Please visit the Instructions for Authors page before submitting a manuscript. The Article Processing Charge (APC) for publication in this open access journal is 1800 CHF (Swiss Francs). Submitted papers should be well formatted and use good English. Authors may use MDPI's English editing service prior to publication or during author revisions.

Keywords

  • endoparasites
  • drug research
  • drug design
  • medicinal chemistry
  • natural products
  • antiparasitic chemotherapy
  • structure–activity relationships
  • bioactivity testing/screening
  • mechanism of action
  • chagas disease
  • human African trypanosomiasis (Sleeping sickness)
  • leishmaniasis
  • malaria
  • dracunculiasis (guinea-worm disease)
  • echinococcosis
  • foodborne trematodiases
  • lymphatic filariasis
  • onchocerciasis (river blindness)
  • schistosomiasis
  • soil transmitted helminthiases
  • taeniasis/cysticercosis
  • veterinary parasitoses

Published Papers (5 papers)

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Research

Open AccessArticle Chroman-4-One Derivatives Targeting Pteridine Reductase 1 and Showing Anti-Parasitic Activity
Molecules 2017, 22(3), 426; doi:10.3390/molecules22030426
Received: 7 February 2017 / Revised: 1 March 2017 / Accepted: 3 March 2017 / Published: 8 March 2017
PDF Full-text (2968 KB) | HTML Full-text | XML Full-text | Supplementary Files
Abstract
Flavonoids have previously been identified as antiparasitic agents and pteridine reductase 1 (PTR1) inhibitors. Herein, we focus our attention on the chroman-4-one scaffold. Three chroman-4-one analogues (13) of previously published chromen-4-one derivatives were synthesized and biologically evaluated against parasitic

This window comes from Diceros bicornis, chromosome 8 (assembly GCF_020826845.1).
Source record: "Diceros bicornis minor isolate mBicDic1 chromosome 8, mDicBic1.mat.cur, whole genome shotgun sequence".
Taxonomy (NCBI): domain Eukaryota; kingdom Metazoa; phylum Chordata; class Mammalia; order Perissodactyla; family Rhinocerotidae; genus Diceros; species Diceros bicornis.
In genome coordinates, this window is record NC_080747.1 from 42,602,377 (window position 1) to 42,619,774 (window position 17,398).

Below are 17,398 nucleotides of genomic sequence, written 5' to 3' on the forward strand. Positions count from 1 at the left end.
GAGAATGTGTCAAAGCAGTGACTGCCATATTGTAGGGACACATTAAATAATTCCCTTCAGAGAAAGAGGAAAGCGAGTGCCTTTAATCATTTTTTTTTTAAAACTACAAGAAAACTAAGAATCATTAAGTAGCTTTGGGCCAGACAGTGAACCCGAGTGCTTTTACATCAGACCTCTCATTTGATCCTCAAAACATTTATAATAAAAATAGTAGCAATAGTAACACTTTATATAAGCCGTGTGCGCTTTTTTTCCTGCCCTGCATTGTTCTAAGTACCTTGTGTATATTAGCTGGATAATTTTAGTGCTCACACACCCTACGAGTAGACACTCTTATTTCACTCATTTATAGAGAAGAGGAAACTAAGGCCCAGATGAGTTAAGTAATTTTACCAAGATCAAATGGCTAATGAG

[...] Read more.
Flavonoids have previously been identified as antiparasitic agents and pteridine reductase 1 (PTR1) inhibitors. Herein, we focus our attention on the chroman-4-one scaffold. Three chroman-4-one analogues (13) of previously published chromen-4-one derivatives were synthesized and biologically evaluated against parasitic enzymes (Trypanosoma brucei PTR1–TbPTR1 and Leishmania major–LmPTR1) and parasites (Trypanosoma brucei and Leishmania infantum). A crystal structure of TbPTR1 in complex with compound 1 and the first crystal structures of LmPTR1-flavanone complexes (compounds 1 and 3) were solved. The inhibitory activity of the chroman-4-one and chromen-4-one derivatives was explained by comparison of observed and predicted binding modes of the compounds. Compound 1 showed activity both against the targeted enzymes and the parasites with a selectivity index greater than 7 and a low toxicity. Our results provide a basis for further scaffold optimization and structure-based drug design aimed at the identification of potent anti-trypanosomatidic compounds targeting multiple PTR1 variants. Full article